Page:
If you work with a debt settlement firm, they will do the heavy lifting. They’ll help you organize your debts, they’ll make the calls to your creditors, they’ll negotiate the settlement, and they’ll handle the transfer of your money to the creditor, ensuring the creditor stands by what they agreed to. If you’re not comfortable with the idea of negotiating, which can be a difficult multi-call process, you can hand that task off. Debt settlement companies may already have relationships with some or all of your creditors, and might be able to negotiate a better deal than you could get for yourself.

You’ll probably pay a fee for their services. So this becomes a cost-benefit decision: Would you eliminate more debt than the amount of fees you’d owe? 

Keep in mind that you should never pay a fee until you get results. By law, debt settlement firms may not charge a fee until they negotiate a settlement, you approve it, and at least one payment has been made. Then they can charge their fee.  

The right debt settlement firm is a key to success

A big factor in whether debt settlement is worth it is having the right professional to guide you through the process.

Some things to look for when choosing a debt settlement firm:

  • Have they been in business for several years?

  • Do they have a successful track record with a large number of clients?

  • Is their explanation of the process and costs clear and sensible?

  • Are they transparent about the debt settlement industry laws that they must follow?

Understand the costs of debt settlement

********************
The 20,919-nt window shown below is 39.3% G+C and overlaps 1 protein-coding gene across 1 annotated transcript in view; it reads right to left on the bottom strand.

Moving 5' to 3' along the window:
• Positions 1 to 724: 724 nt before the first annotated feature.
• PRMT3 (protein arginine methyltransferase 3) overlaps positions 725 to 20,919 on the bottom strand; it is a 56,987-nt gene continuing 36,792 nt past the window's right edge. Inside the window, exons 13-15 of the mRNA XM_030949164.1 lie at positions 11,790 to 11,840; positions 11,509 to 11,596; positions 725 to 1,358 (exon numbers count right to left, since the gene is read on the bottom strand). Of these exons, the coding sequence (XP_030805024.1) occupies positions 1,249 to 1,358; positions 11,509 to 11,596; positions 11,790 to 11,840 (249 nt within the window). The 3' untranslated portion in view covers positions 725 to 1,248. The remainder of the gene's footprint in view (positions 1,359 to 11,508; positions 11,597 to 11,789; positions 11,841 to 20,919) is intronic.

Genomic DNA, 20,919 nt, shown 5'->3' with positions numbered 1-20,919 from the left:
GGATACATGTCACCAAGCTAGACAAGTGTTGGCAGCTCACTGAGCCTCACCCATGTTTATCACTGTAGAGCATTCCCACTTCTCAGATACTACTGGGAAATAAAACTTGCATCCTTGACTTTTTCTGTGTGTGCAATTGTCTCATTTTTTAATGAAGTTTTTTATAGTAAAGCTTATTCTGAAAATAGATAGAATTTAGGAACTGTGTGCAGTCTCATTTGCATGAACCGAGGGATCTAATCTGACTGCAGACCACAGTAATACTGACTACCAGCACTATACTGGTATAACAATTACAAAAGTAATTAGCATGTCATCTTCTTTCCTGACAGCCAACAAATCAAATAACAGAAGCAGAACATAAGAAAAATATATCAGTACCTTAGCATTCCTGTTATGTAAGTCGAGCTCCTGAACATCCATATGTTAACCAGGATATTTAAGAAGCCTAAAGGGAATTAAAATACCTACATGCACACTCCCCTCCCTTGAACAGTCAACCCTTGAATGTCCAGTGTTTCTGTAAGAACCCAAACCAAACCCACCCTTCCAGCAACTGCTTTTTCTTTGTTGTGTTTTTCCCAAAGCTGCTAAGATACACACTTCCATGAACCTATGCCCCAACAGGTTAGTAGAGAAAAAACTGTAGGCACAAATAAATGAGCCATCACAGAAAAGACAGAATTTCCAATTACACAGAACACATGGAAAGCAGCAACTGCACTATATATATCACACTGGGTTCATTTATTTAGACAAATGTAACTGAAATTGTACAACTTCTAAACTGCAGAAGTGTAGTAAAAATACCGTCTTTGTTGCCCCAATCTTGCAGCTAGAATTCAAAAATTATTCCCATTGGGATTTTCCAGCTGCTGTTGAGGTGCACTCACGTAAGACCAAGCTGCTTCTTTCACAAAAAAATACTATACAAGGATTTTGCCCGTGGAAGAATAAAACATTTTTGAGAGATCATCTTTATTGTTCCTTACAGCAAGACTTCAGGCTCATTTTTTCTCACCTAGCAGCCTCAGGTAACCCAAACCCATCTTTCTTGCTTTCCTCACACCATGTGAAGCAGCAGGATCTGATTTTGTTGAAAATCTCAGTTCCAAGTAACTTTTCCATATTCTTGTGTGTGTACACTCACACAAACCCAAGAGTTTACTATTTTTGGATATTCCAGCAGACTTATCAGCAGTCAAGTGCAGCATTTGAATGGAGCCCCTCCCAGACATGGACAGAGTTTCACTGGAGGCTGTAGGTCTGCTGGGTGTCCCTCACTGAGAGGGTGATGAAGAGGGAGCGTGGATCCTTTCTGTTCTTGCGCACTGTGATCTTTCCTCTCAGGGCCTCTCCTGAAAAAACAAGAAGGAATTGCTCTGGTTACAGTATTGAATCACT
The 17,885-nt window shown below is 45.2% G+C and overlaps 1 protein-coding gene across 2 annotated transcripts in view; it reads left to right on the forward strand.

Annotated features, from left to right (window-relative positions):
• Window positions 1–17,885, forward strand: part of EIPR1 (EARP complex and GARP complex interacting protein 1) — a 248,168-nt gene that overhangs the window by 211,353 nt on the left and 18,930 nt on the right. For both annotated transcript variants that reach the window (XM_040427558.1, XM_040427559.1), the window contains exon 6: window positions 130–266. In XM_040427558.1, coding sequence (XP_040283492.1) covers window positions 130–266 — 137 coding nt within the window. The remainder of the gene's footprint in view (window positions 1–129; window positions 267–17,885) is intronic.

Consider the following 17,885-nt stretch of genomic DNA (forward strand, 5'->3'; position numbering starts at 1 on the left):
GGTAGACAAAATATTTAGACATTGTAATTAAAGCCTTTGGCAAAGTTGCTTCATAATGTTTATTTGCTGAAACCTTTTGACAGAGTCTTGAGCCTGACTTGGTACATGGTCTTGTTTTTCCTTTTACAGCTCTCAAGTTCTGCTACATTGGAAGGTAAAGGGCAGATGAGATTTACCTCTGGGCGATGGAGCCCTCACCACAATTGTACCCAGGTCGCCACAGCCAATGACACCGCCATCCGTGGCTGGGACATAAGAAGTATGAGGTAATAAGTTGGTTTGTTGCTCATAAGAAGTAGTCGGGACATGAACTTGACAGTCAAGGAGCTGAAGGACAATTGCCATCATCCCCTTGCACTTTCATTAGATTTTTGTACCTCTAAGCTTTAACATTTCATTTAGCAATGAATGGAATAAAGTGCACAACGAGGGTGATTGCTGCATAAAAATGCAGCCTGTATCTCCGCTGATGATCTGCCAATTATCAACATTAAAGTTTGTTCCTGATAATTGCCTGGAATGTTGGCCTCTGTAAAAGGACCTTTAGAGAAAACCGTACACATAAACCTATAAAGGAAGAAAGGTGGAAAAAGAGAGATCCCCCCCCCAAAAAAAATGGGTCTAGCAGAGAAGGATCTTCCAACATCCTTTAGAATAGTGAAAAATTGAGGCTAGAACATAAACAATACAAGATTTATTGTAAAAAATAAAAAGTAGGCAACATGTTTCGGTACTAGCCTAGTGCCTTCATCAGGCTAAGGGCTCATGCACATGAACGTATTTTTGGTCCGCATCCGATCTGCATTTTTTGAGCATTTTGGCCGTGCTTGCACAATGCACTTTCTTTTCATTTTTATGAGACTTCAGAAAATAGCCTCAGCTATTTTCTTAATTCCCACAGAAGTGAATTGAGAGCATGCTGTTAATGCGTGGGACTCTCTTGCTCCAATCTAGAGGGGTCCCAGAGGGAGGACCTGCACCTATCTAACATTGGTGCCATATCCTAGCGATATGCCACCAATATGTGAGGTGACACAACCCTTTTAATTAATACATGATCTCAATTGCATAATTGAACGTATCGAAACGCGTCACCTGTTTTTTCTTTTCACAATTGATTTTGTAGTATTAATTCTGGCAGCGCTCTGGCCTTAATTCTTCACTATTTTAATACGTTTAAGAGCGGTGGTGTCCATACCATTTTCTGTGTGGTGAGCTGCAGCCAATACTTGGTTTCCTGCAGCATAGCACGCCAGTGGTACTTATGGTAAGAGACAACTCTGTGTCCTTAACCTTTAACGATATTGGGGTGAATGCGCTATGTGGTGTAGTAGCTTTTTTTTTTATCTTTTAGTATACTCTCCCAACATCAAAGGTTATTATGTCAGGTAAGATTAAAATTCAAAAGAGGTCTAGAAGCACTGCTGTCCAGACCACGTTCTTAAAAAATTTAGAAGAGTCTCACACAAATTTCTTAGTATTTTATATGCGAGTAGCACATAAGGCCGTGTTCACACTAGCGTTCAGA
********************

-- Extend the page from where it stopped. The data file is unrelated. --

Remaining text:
Debt settlement can wipe out a portion of your debt. You can decide if that reward is worthwhile once you’ve considered the costs:

  • Possible late fees and interest charges. During the debt settlement process, you may choose to stop paying your creditors so that you can save up funds to make settlement offers. This could cause the amount you owe to rise. 

  • Potential damage if your credit is currently fair to good. If you have decent credit at the start, it’s likely to take a hit as you go through a debt settlement process. 

  • Fees may reduce the debt settlement benefit. Consider whether the amount of debt reduced is worth the fee a debt settlement firm would charge. 

  • Settled debts may mean you have to pay taxes unless you’re insolvent. Be sure you understand your tax situation before accepting a debt settlement solution. It’s best to talk to a qualified tax professional.

Recognizing these potential costs puts you in a stronger position to make an informed decision about debt settlement. Once you know how it works, you can be more confident that debt settlement will be the right choice for your situation.

Debt relief by the numbers

We looked at a sample of data from Freedom Debt Relief of people seeking debt relief during June 2024. This data reveals the diversity of individuals seeking help and provides insights into some of their key characteristics.

Credit card balances by age group for those seeking debt relief

How do credit card balances vary across different age groups? In June 2024, people seeking debt relief showed the following trends in their open credit card tradelines and average credit card balances:

  • Ages 18-25: Average balance of $7,378 with a monthly payment of $209

  • Ages 26-35: Average balance of $10,797 with a monthly payment of $300

  • Ages 36-50: Average balance of $14,340 with a monthly payment of $405

  • Ages 51-65: Average balance of $14,364 with a monthly payment of $420

  • Ages 65+: Average balance of $14,837 with a monthly payment of $397

These figures show that credit card debt can affect anyone, regardless of age. Whether you're just starting out or nearing retirement, managing credit card debt can be challenging.

Manage Your Finances Better

Understanding your debt situation is crucial. It could be high credit use, many tradelines, or a low FICO score. The right debt relief can help you manage your money. Begin your journey to financial stability by taking the first step.